Unite to improve sports-AUSC
AFRICAN governments must stop working in silos as that has seen sports matters being relegated to pastime instead of getting priority.
This has seen athletes struggling at different platforms and also failing to develop as expected compared to their counterparts from different countries.
This came out at the recently held regional sports forum. The forum was attended by government officials from the Southern African Development Community (SADC), SADC and African Union officials, sports ministers, the Commonwealth Games Federation (CGF), Confederation of Southern African National Olympic Committees (COSANOC) and the African Union Sports Council (AUSC) Region 5.
The event ran on the 13th and 14 November 2019.
AUSC Region 5 chief executive officer Stanley Mutoya said they held the event under the theme “Towards a collective vision and harmony in sports”.
Mutoya said the forum responded to the question on how to ensure that sports delivery agencies create harmony, collaborations, common visions and work together.
“In different African countries and in our region, cases of disharmony have been rife either between national sports federations and their sports commissions or sports commissions and national Olympics committees or even between Olympic committees and their governments,” Mutoya said.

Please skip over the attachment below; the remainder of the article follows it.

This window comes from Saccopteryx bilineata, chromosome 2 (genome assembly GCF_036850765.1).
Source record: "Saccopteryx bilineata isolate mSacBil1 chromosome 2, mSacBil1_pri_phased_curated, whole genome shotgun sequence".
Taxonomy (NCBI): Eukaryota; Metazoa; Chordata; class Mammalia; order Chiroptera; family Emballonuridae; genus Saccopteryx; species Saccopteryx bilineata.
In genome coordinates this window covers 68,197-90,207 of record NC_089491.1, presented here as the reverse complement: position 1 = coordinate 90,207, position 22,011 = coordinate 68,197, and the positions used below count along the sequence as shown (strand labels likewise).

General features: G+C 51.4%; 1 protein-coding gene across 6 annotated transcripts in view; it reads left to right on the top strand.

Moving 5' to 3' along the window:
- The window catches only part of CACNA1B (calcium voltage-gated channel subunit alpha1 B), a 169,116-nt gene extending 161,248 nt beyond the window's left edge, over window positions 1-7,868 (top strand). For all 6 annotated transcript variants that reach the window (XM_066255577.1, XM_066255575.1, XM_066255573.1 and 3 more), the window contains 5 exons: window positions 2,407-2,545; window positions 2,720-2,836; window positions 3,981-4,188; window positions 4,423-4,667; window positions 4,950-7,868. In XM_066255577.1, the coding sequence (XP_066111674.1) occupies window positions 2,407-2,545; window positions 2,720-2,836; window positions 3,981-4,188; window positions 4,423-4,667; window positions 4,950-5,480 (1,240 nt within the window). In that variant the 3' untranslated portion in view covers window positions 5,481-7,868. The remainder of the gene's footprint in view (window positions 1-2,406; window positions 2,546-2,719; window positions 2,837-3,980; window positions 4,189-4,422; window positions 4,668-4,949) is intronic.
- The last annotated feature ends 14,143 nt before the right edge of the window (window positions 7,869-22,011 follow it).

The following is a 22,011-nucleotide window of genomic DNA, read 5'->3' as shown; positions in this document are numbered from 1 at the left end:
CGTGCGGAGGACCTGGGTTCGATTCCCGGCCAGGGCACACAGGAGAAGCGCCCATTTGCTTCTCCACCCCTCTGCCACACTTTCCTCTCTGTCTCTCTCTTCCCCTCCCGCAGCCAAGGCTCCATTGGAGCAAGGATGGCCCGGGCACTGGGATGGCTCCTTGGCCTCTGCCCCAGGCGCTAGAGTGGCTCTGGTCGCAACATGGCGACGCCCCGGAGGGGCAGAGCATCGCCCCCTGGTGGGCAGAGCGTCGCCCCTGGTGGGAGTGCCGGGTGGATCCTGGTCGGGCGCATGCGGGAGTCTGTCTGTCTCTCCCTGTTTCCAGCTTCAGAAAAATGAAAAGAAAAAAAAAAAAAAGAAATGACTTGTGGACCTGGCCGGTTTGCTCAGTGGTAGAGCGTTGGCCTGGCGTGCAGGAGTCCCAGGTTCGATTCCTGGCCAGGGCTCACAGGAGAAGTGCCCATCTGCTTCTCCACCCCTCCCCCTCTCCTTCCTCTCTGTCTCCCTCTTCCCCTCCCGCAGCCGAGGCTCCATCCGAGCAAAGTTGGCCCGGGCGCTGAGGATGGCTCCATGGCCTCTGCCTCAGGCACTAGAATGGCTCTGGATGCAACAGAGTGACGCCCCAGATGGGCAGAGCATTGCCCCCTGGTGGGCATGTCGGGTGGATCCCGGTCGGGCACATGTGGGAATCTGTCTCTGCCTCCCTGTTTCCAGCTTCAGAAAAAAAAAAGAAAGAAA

“It is good that as Africa, we have spoken in one voice in solidarity in addressing the key issues towards developing sport,” Mutoya added.
He said the forum saw the three bodies developing a memorandum of understanding (MoU) with clear areas of collaboration among them promoting harmony and good governance in sports.
Mutoya said after the forum, he believes that the boundaries that were created between governments and sports commissions would be history and all stakeholders would focus on athletes’ welfare.
He said that the stakeholders have all agreed to change their strategy. To that effect, they have agreed to form a taskforce comprising of the AUSC Region 5, the CGF and the COSANOC. The taskforce is mandated to comprehensively plan for the France 2024 and Los Angeles 2028 Olympics.
“The task team must develop a plan that addresses key fundamentals and milestones among them the timelines, the risks and the projections,” Mutoya said.
For his part, COSANOC secretary general Tuelo Serufho said the International Olympic Committee (IOC) recognises the importance of collaborations between the public and the sport authorities.
He said in the past, African athletes used to make it to the medal podiums at high-profile tournaments but they are now failing.
“The question becomes, where did we go wrong? One of the factors that we discovered is that in the region we have a lot of developing countries whose economies are weak. These countries do not prioritise sports because governments are concerned about putting books in classrooms and providing proper healthcare, so sport is right at the bottom. We hope this forum will change that,” Serufho said.